We strategists—and that includes you, the reader—anticipate that the city regards the ordinance as a land-use regulation. Fresno’s policy bans the use of bedding, blankets and camping paraphernalia on all lands, public and private. We further anticipate that the city will allege its ordinance applies to all persons and so doesn’t violate equal protection. And so, what of the unequal treatment resulting from not enforcing the ban on a housed person?
All but the homeless among us make daily use of a bed and blanket. That we continue to use them, despite the anti-camping ordinance, is a right protected by the federal constitution. Our said nonconforming use rightfully continues under due process of law.3
But homeless people, who lack the means to lawfully stay anywhere in Fresno overnight, don’t enjoy that same due process right as we housed people do. Unless they rotate from one residence to the next every third night, the ordinance effectively denies unsheltered people an opportunity to sleep, though its letter doesn’t say so. Again, it purportedly bans every person from using camping paraphernalia on all land in Fresno.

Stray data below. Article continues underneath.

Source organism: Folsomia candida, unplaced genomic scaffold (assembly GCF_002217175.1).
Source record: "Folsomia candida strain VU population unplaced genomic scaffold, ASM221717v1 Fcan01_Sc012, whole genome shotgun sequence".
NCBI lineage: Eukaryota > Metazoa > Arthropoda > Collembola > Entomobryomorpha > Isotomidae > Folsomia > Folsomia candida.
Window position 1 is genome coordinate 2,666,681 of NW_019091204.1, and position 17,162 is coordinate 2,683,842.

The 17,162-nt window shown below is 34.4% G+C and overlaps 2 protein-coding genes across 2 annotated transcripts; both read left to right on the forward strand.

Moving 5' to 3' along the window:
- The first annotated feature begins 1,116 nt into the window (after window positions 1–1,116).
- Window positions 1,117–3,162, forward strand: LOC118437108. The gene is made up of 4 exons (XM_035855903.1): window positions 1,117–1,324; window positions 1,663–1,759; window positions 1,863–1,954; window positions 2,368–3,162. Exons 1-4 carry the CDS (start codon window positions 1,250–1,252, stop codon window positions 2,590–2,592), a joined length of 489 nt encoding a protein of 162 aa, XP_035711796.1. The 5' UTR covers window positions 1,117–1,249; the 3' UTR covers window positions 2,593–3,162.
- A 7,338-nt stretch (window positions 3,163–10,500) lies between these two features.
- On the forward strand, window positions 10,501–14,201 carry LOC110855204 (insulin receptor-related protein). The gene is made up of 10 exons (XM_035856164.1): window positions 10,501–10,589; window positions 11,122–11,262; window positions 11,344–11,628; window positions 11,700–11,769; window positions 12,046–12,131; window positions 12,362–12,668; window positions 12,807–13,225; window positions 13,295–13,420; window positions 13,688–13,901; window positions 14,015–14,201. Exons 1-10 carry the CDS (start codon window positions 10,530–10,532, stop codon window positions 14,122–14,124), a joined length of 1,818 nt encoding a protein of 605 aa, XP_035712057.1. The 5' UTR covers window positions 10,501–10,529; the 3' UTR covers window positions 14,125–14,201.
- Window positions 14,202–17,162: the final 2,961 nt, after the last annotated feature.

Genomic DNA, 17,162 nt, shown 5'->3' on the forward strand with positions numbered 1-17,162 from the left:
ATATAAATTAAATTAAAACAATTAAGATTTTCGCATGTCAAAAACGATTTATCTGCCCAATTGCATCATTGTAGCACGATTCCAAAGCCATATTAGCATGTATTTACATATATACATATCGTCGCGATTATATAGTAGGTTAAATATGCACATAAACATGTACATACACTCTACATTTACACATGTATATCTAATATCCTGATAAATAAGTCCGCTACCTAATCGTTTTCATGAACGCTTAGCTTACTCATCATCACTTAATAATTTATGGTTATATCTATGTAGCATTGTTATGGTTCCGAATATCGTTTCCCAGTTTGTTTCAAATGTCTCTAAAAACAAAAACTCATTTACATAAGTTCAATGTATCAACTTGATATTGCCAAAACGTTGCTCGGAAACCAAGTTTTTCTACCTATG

Municipalities do have wide latitude in their determination how the policing power is to be used. The Fresno City Council, as any legislative body, can make just about anything unlawful that isn’t protected by substantive due process. Beyond the body’s power is the creation of social or economic legislation that is arbitrary and that lacks a rational relationship to a permissible governmental objective. Promotion of safety and avoidance of hazards are objectives the constitution permits, but does the Unhealthy and Hazardous Camping Act 2017 bear a rational relationship to these objectives?